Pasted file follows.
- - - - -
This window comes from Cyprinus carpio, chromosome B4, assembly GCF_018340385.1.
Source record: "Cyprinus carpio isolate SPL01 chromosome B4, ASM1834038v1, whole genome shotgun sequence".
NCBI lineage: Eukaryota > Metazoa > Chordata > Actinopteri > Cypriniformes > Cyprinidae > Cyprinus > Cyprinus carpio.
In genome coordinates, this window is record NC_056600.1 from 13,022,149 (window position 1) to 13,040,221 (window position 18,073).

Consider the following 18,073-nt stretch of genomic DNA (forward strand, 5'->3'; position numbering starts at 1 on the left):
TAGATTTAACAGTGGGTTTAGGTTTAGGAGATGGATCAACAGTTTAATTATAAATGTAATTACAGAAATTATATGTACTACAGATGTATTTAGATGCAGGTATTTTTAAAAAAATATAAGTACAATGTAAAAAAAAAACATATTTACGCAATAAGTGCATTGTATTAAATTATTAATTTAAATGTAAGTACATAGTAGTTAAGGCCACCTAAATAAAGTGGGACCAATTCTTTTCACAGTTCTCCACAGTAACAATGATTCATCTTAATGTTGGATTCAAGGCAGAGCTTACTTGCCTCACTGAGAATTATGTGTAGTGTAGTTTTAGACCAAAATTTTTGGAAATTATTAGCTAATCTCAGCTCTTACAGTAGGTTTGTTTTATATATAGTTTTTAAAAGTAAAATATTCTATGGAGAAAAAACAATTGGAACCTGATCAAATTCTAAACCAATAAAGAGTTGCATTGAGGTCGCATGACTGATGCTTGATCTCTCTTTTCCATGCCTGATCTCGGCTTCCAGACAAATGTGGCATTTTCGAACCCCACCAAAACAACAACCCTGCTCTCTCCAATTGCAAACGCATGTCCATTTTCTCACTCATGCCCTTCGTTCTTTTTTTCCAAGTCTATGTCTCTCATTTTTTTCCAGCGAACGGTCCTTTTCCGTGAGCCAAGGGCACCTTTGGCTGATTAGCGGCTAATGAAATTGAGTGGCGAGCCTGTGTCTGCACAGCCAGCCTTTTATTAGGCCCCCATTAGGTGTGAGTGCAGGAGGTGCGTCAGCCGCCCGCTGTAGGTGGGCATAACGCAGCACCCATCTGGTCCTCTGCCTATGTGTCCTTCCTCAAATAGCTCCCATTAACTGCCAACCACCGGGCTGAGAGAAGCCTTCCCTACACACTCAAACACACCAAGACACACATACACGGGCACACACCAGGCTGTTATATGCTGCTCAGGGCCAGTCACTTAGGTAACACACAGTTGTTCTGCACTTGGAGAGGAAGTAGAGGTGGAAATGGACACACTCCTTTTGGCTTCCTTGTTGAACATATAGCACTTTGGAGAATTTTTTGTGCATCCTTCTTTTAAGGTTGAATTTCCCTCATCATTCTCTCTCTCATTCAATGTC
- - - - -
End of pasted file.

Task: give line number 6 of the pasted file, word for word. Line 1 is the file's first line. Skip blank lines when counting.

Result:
TAGATTTAACAGTGGGTTTAGGTTTAGGAGATGGATCAACAGTTTAATTATAAATGTAATTACAGAAATTATATGTACTACAGATGTATTTAGATGCAGGTATTTTTAAAAAAATATAAGTACAATGTAAAAAAAAAACATATTTACGCAATAAGTGCATTGTATTAAATTATTAATTTAAATGTAAGTACATAGTAGTTAAGGCCACCTAAATAAAGTGGGACCAATTCTTTTCACAGTTCTCCACAGTAACAATGATTCATCTTAATGTTGGATTCAAGGCAGAGCTTACTTGCCTCACTGAGAATTATGTGTAGTGTAGTTTTAGACCAAAATTTTTGGAAATTATTAGCTAATCTCAGCTCTTACAGTAGGTTTGTTTTATATATAGTTTTTAAAAGTAAAATATTCTATGGAGAAAAAACAATTGGAACCTGATCAAATTCTAAACCAATAAAGAGTTGCATTGAGGTCGCATGACTGATGCTTGATCTCTCTTTTCCATGCCTGATCTCGGCTTCCAGACAAATGTGGCATTTTCGAACCCCACCAAAACAACAACCCTGCTCTCTCCAATTGCAAACGCATGTCCATTTTCTCACTCATGCCCTTCGTTCTTTTTTTCCAAGTCTATGTCTCTCATTTTTTTCCAGCGAACGGTCCTTTTCCGTGAGCCAAGGGCACCTTTGGCTGATTAGCGGCTAATGAAATTGAGTGGCGAGCCTGTGTCTGCACAGCCAGCCTTTTATTAGGCCCCCATTAGGTGTGAGTGCAGGAGGTGCGTCAGCCGCCCGCTGTAGGTGGGCATAACGCAGCACCCATCTGGTCCTCTGCCTATGTGTCCTTCCTCAAATAGCTCCCATTAACTGCCAACCACCGGGCTGAGAGAAGCCTTCCCTACACACTCAAACACACCAAGACACACATACACGGGCACACACCAGGCTGTTATATGCTGCTCAGGGCCAGTCACTTAGGTAACACACAGTTGTTCTGCACTTGGAGAGGAAGTAGAGGTGGAAATGGACACACTCCTTTTGGCTTCCTTGTTGAACATATAGCACTTTGGAGAATTTTTTGTGCATCCTTCTTTTAAGGTTGAATTTCCCTCATCATTCTCTCTCTCATTCAATGTC